Although very easy to read, I found this book difficult to get into. I liked the sound of it, the fish out of water themes, the kooky sect, the impending comedy. I found little of it tickled my funny bone though (other than a plane ride and a cup of tea), and the over stereotyped characters got on my nerves (the hippies were like Neil from The Young Ones, the wayward grandmother like Joan Rivers). Isis herself had little potential for development, and I knew I was plodding on out of a determination to finish it. It did however get going about 2/3 into the book, in a surprising way, when Isis returns to the farm, and the plot took off and became interesting for almost the first time. It was then that I steamed through the rest of the book.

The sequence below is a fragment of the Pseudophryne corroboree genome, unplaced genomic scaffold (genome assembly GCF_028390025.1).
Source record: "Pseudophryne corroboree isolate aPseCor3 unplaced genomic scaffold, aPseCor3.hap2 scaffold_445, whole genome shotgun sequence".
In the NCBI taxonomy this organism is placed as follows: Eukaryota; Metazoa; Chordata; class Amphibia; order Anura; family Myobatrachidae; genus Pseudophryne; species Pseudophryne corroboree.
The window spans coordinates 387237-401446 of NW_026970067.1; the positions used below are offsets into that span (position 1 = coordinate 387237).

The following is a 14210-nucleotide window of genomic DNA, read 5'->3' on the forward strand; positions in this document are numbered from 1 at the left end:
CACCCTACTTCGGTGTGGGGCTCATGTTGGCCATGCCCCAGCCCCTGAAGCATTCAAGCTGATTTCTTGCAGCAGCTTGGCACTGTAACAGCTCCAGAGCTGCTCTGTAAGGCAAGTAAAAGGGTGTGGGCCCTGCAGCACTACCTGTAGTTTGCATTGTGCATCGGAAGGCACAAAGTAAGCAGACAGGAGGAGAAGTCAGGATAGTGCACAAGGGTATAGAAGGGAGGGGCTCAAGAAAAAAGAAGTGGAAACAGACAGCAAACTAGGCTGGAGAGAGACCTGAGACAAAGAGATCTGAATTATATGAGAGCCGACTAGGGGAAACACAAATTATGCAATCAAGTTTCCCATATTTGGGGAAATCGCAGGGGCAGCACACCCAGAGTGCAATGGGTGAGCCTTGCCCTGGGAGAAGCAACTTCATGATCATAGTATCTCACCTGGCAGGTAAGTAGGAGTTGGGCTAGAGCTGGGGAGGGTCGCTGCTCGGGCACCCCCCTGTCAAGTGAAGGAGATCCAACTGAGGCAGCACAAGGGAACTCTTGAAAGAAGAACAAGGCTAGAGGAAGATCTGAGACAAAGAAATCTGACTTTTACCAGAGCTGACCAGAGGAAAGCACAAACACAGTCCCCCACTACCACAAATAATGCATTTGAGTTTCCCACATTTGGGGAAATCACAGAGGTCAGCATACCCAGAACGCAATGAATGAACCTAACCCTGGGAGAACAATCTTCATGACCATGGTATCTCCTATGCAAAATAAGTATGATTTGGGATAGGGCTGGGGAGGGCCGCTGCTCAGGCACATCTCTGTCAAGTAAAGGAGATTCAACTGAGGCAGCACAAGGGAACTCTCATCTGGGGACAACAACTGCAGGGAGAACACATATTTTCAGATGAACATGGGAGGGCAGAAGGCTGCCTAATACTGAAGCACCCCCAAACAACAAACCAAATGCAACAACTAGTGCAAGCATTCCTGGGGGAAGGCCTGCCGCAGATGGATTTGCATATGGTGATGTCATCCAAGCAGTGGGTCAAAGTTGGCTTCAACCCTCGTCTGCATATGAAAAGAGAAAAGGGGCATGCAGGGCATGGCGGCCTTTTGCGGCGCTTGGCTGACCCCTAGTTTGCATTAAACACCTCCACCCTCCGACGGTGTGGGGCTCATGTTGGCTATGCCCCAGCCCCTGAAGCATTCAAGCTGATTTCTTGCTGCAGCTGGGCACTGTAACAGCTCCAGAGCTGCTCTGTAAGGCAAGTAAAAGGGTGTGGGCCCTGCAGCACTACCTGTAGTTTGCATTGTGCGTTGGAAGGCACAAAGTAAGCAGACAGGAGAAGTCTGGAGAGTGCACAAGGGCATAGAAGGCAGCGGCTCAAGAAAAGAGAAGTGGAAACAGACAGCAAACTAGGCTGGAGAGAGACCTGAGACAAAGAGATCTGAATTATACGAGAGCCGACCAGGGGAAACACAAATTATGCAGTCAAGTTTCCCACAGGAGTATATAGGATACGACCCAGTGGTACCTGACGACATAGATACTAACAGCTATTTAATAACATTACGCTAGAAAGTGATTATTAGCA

I don't think this book was the best Iain Banks for me to start with, and I have read mixed reviews about it on the web. I do have another by this author and I will give it a go, maybe in a while. It hasn't put me off, I didn't hate this one, I just found the first chunk of it laborious and it was a shame that it didn't hold you until near the end.
You can read more about Iain Banks and his work by using the link.
I read this to complete #6 of the 2011 Octogon challenges, to read a book by Iain Banks.

Sunday, 6 March 2011

World Book Night

There has been a frenzy of paperbacks as World Book Night got under way yesterday. My box of books (Beloved by Toni Morrison) arrived last week but I waited until yesterday to hand them out. I still have some for people that I am running into this week, but they have all been accounted for.